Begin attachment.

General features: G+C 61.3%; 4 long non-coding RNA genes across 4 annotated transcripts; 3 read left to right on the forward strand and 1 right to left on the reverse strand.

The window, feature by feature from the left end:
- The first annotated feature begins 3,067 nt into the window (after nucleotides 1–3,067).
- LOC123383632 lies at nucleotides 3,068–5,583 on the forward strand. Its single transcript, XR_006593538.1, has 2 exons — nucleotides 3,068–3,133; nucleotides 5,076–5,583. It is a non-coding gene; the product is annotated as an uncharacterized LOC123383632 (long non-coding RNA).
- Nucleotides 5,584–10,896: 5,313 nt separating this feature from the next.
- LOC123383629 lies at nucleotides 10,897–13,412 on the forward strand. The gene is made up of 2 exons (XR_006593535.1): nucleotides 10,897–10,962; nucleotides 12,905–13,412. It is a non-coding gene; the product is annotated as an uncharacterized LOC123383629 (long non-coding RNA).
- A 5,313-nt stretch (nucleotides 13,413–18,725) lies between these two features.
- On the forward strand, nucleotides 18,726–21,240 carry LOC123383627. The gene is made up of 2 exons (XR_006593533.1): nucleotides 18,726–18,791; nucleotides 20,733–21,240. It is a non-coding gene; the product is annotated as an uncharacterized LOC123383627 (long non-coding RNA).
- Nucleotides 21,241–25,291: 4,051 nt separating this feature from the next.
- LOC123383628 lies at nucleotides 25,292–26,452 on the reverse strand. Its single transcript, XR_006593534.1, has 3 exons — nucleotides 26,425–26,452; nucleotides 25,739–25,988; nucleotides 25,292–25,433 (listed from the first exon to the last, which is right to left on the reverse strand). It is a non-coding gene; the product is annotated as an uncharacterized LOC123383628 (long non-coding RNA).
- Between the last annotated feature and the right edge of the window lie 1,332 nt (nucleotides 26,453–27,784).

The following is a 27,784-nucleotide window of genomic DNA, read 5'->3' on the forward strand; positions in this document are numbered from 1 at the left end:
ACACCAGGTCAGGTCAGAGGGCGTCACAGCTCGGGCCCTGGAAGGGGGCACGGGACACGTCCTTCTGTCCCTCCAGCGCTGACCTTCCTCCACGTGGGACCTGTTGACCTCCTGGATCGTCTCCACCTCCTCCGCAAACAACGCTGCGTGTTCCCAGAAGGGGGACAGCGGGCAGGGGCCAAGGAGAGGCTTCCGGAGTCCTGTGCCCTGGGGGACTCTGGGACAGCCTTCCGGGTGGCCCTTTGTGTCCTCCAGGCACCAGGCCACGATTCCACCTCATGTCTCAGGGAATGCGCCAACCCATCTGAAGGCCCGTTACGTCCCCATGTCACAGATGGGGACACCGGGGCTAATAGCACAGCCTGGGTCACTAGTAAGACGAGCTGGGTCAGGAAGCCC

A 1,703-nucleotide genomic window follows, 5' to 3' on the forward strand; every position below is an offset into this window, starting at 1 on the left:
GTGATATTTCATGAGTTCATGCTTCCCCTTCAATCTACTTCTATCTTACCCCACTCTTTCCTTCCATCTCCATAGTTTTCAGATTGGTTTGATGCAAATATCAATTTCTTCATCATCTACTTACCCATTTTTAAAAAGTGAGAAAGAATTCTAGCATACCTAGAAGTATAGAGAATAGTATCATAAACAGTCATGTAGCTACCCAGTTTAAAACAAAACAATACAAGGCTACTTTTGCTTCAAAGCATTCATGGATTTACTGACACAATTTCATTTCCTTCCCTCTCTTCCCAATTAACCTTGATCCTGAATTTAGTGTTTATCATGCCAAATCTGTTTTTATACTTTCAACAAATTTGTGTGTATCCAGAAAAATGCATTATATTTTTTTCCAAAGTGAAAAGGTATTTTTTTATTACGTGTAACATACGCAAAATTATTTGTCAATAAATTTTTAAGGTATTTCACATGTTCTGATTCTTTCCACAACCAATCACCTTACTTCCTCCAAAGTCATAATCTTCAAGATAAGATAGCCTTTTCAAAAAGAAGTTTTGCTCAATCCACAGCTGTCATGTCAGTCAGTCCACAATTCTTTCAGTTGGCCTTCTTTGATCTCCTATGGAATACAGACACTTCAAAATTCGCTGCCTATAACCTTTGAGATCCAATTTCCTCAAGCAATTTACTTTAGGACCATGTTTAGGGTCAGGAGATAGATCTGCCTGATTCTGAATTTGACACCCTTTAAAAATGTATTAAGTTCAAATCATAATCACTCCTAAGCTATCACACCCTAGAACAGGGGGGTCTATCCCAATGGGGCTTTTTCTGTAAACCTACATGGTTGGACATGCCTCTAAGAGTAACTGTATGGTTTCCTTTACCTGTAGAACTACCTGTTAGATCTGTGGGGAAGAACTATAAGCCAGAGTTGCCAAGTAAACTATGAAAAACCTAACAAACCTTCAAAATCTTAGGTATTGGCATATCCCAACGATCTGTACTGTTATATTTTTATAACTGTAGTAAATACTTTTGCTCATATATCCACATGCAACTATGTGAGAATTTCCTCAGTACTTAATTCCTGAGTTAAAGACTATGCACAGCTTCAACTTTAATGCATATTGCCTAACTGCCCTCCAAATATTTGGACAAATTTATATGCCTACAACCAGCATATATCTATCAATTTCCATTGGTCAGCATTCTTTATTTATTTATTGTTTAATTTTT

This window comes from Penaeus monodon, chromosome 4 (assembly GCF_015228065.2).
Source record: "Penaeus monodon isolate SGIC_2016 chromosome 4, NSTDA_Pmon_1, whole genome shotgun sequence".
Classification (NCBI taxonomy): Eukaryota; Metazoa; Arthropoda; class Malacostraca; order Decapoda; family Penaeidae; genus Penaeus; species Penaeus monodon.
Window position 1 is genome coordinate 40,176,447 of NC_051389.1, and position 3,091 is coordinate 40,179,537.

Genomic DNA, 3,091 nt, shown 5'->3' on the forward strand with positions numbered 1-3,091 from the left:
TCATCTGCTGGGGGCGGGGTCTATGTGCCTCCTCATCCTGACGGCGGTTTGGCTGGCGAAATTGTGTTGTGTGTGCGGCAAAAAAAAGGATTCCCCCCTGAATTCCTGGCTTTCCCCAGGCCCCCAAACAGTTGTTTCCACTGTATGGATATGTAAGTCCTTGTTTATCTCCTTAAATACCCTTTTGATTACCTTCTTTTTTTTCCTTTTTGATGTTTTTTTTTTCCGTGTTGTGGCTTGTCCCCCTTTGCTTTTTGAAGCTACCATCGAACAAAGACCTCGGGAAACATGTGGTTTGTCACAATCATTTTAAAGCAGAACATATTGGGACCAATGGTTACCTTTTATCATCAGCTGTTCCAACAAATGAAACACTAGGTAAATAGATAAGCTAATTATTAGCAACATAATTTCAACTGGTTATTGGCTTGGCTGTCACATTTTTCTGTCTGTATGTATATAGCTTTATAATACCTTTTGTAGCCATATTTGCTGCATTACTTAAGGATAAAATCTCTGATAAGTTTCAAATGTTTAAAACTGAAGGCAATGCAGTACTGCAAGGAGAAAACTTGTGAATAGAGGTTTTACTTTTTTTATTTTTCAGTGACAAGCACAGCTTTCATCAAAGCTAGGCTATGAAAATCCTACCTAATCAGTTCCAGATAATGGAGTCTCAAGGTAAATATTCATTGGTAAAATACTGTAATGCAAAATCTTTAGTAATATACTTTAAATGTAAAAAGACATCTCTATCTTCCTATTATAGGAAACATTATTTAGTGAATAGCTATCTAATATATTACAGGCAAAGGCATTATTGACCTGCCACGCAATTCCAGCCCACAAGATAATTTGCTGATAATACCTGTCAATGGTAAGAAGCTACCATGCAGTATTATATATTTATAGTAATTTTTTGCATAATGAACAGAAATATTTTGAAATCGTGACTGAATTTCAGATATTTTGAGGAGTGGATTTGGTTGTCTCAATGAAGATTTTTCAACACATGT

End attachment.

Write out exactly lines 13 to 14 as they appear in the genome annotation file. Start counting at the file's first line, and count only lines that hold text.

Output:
ACACCAGGTCAGGTCAGAGGGCGTCACAGCTCGGGCCCTGGAAGGGGGCACGGGACACGTCCTTCTGTCCCTCCAGCGCTGACCTTCCTCCACGTGGGACCTGTTGACCTCCTGGATCGTCTCCACCTCCTCCGCAAACAACGCTGCGTGTTCCCAGAAGGGGGACAGCGGGCAGGGGCCAAGGAGAGGCTTCCGGAGTCCTGTGCCCTGGGGGACTCTGGGACAGCCTTCCGGGTGGCCCTTTGTGTCCTCCAGGCACCAGGCCACGATTCCACCTCATGTCTCAGGGAATGCGCCAACCCATCTGAAGGCCCGTTACGTCCCCATGTCACAGATGGGGACACCGGGGCTAATAGCACAGCCTGGGTCACTAGTAAGACGAGCTGGGTCAGGAAGCCC

A 1,703-nucleotide genomic window follows, 5' to 3' on the forward strand; every position below is an offset into this window, starting at 1 on the left: